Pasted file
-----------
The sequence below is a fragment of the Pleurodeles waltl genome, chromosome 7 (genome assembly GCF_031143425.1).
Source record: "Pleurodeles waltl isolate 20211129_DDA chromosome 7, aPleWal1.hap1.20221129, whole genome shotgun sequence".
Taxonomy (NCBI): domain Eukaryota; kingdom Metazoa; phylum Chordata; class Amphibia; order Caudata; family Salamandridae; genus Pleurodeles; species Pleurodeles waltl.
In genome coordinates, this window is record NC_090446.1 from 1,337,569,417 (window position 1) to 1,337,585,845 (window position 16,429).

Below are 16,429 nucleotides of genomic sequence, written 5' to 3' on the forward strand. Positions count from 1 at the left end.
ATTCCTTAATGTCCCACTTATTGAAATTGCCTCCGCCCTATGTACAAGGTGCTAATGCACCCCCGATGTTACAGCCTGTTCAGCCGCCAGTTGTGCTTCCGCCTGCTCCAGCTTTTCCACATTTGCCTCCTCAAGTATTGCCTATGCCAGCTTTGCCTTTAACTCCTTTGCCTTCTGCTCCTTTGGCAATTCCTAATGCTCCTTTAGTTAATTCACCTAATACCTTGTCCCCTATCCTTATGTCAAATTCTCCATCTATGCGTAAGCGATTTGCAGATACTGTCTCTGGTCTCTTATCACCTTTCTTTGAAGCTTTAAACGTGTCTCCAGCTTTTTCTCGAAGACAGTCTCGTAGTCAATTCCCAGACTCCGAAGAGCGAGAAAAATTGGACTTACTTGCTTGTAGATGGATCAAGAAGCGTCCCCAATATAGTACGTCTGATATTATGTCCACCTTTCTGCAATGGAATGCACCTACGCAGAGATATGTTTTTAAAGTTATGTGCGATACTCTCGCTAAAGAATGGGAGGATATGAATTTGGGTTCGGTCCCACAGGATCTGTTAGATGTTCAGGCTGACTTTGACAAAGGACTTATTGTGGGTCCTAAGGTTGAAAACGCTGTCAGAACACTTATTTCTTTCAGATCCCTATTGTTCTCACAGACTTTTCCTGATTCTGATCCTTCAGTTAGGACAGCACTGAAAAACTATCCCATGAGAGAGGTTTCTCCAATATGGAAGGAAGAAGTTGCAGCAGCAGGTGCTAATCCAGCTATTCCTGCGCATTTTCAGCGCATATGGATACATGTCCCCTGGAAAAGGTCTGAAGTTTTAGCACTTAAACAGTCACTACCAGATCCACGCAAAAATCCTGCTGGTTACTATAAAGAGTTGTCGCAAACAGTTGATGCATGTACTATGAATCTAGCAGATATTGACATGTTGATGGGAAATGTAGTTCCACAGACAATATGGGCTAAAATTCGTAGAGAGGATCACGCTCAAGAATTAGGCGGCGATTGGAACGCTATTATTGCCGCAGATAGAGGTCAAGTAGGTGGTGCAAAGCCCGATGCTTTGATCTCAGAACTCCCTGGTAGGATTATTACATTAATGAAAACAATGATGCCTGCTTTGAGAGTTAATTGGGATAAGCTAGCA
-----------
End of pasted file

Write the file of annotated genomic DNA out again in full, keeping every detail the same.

The sequence below is a fragment of the Pleurodeles waltl genome, chromosome 7 (genome assembly GCF_031143425.1).
Source record: "Pleurodeles waltl isolate 20211129_DDA chromosome 7, aPleWal1.hap1.20221129, whole genome shotgun sequence".
Taxonomy (NCBI): domain Eukaryota; kingdom Metazoa; phylum Chordata; class Amphibia; order Caudata; family Salamandridae; genus Pleurodeles; species Pleurodeles waltl.
In genome coordinates, this window is record NC_090446.1 from 1,337,569,417 (window position 1) to 1,337,585,845 (window position 16,429).

Below are 16,429 nucleotides of genomic sequence, written 5' to 3' on the forward strand. Positions count from 1 at the left end.
ATTCCTTAATGTCCCACTTATTGAAATTGCCTCCGCCCTATGTACAAGGTGCTAATGCACCCCCGATGTTACAGCCTGTTCAGCCGCCAGTTGTGCTTCCGCCTGCTCCAGCTTTTCCACATTTGCCTCCTCAAGTATTGCCTATGCCAGCTTTGCCTTTAACTCCTTTGCCTTCTGCTCCTTTGGCAATTCCTAATGCTCCTTTAGTTAATTCACCTAATACCTTGTCCCCTATCCTTATGTCAAATTCTCCATCTATGCGTAAGCGATTTGCAGATACTGTCTCTGGTCTCTTATCACCTTTCTTTGAAGCTTTAAACGTGTCTCCAGCTTTTTCTCGAAGACAGTCTCGTAGTCAATTCCCAGACTCCGAAGAGCGAGAAAAATTGGACTTACTTGCTTGTAGATGGATCAAGAAGCGTCCCCAATATAGTACGTCTGATATTATGTCCACCTTTCTGCAATGGAATGCACCTACGCAGAGATATGTTTTTAAAGTTATGTGCGATACTCTCGCTAAAGAATGGGAGGATATGAATTTGGGTTCGGTCCCACAGGATCTGTTAGATGTTCAGGCTGACTTTGACAAAGGACTTATTGTGGGTCCTAAGGTTGAAAACGCTGTCAGAACACTTATTTCTTTCAGATCCCTATTGTTCTCACAGACTTTTCCTGATTCTGATCCTTCAGTTAGGACAGCACTGAAAAACTATCCCATGAGAGAGGTTTCTCCAATATGGAAGGAAGAAGTTGCAGCAGCAGGTGCTAATCCAGCTATTCCTGCGCATTTTCAGCGCATATGGATACATGTCCCCTGGAAAAGGTCTGAAGTTTTAGCACTTAAACAGTCACTACCAGATCCACGCAAAAATCCTGCTGGTTACTATAAAGAGTTGTCGCAAACAGTTGATGCATGTACTATGAATCTAGCAGATATTGACATGTTGATGGGAAATGTAGTTCCACAGACAATATGGGCTAAAATTCGTAGAGAGGATCACGCTCAAGAATTAGGCGGCGATTGGAACGCTATTATTGCCGCAGATAGAGGTCAAGTAGGTGGTGCAAAGCCCGATGCTTTGATCTCAGAACTCCCTGGTAGGATTATTACATTAATGAAAACAATGATGCCTGCTTTGAGAGTTAATTGGGATAAGCTAGCA